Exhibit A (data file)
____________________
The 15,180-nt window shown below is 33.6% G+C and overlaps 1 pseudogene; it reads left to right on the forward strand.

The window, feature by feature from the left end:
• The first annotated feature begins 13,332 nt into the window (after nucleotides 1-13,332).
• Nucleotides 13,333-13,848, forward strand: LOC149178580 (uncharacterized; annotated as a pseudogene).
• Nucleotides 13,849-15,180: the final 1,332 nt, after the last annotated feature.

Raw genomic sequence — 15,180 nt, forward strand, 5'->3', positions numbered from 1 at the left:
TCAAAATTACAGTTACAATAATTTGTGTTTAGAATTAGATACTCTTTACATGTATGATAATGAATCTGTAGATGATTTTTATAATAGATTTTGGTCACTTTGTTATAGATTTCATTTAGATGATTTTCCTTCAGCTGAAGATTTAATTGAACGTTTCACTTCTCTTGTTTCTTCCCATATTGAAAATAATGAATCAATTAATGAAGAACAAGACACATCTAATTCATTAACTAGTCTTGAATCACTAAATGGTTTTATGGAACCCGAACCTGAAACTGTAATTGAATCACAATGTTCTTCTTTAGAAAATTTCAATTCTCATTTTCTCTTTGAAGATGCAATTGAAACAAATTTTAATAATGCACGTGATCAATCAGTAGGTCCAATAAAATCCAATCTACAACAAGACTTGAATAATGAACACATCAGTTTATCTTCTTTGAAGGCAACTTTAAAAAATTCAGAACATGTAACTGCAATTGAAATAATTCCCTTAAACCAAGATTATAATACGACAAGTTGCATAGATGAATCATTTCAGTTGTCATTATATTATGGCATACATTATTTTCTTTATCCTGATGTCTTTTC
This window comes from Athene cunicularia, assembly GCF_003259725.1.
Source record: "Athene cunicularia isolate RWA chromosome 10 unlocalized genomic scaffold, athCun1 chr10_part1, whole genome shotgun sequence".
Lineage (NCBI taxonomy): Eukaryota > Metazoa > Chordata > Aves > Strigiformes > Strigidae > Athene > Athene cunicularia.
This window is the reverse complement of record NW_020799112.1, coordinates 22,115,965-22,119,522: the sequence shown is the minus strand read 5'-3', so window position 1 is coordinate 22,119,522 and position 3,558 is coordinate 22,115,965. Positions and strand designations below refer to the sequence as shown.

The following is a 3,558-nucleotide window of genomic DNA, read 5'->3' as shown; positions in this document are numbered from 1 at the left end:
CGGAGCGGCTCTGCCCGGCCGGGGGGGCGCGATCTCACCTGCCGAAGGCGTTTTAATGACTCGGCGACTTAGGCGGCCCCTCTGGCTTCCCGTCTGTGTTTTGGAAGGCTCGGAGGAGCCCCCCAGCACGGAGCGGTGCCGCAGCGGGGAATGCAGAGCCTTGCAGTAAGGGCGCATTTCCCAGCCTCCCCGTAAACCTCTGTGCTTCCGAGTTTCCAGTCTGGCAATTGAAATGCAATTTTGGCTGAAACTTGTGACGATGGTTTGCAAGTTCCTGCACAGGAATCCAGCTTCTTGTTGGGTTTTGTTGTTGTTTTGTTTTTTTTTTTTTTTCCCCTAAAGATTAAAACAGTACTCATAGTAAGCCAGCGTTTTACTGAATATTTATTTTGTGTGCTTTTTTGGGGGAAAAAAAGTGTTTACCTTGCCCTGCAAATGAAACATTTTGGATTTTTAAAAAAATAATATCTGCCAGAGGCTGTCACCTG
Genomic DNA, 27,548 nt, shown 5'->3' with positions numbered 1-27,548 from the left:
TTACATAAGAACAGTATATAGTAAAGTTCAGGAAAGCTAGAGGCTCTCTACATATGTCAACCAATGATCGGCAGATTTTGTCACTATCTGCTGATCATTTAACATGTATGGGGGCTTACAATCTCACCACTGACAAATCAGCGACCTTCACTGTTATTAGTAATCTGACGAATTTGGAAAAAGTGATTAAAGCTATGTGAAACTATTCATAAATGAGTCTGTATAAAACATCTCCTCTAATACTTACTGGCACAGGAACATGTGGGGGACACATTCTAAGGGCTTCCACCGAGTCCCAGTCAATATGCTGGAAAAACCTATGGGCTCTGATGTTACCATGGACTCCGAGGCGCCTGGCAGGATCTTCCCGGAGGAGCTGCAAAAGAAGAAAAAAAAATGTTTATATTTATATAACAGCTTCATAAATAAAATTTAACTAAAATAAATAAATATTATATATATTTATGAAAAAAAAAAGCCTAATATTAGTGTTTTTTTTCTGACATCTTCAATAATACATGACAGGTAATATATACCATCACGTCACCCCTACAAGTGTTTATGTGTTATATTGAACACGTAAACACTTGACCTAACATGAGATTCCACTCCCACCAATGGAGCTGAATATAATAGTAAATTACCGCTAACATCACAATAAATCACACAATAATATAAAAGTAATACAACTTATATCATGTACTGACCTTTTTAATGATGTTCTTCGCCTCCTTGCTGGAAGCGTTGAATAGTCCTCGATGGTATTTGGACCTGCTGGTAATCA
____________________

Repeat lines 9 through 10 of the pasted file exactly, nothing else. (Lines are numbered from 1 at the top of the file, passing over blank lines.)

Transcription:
Source record: "Athene cunicularia isolate RWA chromosome 10 unlocalized genomic scaffold, athCun1 chr10_part1, whole genome shotgun sequence".
Lineage (NCBI taxonomy): Eukaryota > Metazoa > Chordata > Aves > Strigiformes > Strigidae > Athene > Athene cunicularia.